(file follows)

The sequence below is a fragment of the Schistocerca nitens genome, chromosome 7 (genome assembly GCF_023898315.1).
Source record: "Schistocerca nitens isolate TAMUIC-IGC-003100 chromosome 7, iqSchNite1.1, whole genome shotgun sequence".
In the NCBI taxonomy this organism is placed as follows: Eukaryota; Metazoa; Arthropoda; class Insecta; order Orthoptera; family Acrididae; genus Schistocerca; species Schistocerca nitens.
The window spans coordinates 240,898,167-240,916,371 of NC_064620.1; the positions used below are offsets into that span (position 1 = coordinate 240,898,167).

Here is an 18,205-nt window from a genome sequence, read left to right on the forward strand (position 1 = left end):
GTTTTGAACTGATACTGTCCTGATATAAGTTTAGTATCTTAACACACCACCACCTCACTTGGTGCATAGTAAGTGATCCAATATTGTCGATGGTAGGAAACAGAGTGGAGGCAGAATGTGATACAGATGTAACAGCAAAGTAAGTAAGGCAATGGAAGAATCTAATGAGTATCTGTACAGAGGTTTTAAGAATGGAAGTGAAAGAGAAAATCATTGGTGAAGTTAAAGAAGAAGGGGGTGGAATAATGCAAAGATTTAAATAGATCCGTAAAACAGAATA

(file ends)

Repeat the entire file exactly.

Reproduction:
The sequence below is a fragment of the Schistocerca nitens genome, chromosome 7 (genome assembly GCF_023898315.1).
Source record: "Schistocerca nitens isolate TAMUIC-IGC-003100 chromosome 7, iqSchNite1.1, whole genome shotgun sequence".
In the NCBI taxonomy this organism is placed as follows: Eukaryota; Metazoa; Arthropoda; class Insecta; order Orthoptera; family Acrididae; genus Schistocerca; species Schistocerca nitens.
The window spans coordinates 240,898,167-240,916,371 of NC_064620.1; the positions used below are offsets into that span (position 1 = coordinate 240,898,167).

Here is an 18,205-nt window from a genome sequence, read left to right on the forward strand (position 1 = left end):
GTTTTGAACTGATACTGTCCTGATATAAGTTTAGTATCTTAACACACCACCACCTCACTTGGTGCATAGTAAGTGATCCAATATTGTCGATGGTAGGAAACAGAGTGGAGGCAGAATGTGATACAGATGTAACAGCAAAGTAAGTAAGGCAATGGAAGAATCTAATGAGTATCTGTACAGAGGTTTTAAGAATGGAAGTGAAAGAGAAAATCATTGGTGAAGTTAAAGAAGAAGGGGGTGGAATAATGCAAAGATTTAAATAGATCCGTAAAACAGAATA